Colorado Board Adopts National Standards

Carol’s Summary:

Colorado, where I live, along with 32 other states have passed a “core standards” curriculum. I agree with the core standards, but I don’t believe that teaching the standards alone will bring global success for American students. Starting with core standards is admirable, but other aspects of learning, which are equally as important to academic development, include emotional and social development. Students need core standards tied to practical, real life applications. Teachers who captivate the hearts and minds of students with provocative, engaging questions will prepare students to challenge themselves and learn to love learning. Students who understand that learning goes beyond the classroom and seek interesting experiences as well as role models will come to class with much more to say and contribute more than students who expect to sit and learn core subjects in class and then go home and spend countless hours on the internet or watching TV.

American students will be competitive with their counterparts around the world when they have core standards as a foundation for learning, while expanding that foundation to include experiences which intimidate and challenge them. In short, we need to teach today’s students to make a difference in their own lives, their communities and the world as a whole. The core standards is a baby step in that direction.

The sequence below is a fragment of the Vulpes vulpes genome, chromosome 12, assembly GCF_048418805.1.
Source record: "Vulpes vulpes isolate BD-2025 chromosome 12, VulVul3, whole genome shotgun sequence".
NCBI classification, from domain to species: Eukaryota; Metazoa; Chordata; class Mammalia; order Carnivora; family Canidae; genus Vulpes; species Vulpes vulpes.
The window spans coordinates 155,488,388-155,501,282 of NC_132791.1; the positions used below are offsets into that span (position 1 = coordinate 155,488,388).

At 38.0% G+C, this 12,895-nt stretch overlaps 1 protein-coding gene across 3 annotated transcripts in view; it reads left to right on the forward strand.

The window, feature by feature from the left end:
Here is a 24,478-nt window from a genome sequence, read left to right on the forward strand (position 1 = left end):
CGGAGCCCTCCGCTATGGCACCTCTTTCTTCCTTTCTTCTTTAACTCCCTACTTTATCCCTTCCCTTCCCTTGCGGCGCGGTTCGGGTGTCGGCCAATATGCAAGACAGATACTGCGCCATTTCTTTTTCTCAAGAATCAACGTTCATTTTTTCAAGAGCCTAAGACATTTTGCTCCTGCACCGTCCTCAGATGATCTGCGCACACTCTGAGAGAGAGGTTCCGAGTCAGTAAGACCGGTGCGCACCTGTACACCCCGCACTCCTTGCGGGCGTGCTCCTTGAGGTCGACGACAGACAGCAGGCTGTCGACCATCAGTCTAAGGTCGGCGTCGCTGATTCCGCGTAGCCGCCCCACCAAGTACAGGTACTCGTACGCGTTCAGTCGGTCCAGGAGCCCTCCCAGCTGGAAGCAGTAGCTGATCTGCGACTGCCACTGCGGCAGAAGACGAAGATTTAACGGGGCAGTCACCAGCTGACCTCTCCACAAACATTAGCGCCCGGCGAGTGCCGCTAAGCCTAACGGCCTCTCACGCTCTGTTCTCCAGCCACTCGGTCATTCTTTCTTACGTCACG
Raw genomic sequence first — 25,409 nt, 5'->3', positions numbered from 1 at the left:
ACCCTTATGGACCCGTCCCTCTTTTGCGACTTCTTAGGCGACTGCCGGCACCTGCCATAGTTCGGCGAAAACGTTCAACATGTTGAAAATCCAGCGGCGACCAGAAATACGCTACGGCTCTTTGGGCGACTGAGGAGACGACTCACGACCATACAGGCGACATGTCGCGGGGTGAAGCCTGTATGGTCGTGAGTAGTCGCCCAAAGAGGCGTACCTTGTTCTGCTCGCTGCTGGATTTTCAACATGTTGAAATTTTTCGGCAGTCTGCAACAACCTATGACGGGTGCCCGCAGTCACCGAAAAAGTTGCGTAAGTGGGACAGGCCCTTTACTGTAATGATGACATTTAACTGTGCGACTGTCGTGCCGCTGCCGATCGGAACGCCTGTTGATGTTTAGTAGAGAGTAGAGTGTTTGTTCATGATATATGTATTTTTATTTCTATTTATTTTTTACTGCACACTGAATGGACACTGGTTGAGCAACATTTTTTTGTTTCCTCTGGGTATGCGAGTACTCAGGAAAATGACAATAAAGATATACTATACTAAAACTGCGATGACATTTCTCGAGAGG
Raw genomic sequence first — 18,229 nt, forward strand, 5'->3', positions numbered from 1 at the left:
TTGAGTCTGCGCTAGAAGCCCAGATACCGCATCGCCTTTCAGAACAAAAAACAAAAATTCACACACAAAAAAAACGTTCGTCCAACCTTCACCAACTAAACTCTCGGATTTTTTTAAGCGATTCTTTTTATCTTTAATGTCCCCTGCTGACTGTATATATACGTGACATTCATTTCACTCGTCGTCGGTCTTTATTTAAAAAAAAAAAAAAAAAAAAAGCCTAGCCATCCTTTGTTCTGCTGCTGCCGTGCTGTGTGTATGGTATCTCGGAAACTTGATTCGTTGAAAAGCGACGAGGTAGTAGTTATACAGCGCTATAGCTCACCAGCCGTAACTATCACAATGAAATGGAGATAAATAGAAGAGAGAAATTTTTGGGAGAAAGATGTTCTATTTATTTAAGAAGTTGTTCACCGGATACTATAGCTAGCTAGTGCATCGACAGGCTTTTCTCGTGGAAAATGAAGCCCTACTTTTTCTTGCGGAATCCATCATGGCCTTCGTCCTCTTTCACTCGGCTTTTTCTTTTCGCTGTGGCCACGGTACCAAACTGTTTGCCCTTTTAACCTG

Article: Board adopts national standards: Narrow, controversial vote adopts national education standards in Colo.

By: Peter Marcus

The Colorado Board of Education yesterday narrowly backed adopting controversial national education standards in language arts and math despite pleas from dozens of citizens not to back the proposal.

Critics say the board’s 4-3 decision to adopt the Common Core Standards will erode local control over education, setting the stage for a national curriculum. Critics also do not believe it was necessary for the board to back the national standards in an effort to better position the state to secure $175 million in federal education grant money.
To read full article:

Share this Article with Your Friends:
  • Print
  • Digg
  • StumbleUpon
  • Facebook
  • Yahoo! Buzz
  • Twitter
  • Google Bookmarks
  • LinkedIn
  • RSS
Add Comment Register

Leave a Reply

Your email address will not be published. Required fields are marked *

Connect with Facebook

You may use these HTML tags and attributes: <a href="" title=""> <abbr title=""> <acronym title=""> <b> <blockquote cite=""> <cite> <code> <del datetime=""> <em> <i> <q cite=""> <strike> <strong>

Email Newsletters with Constant Contact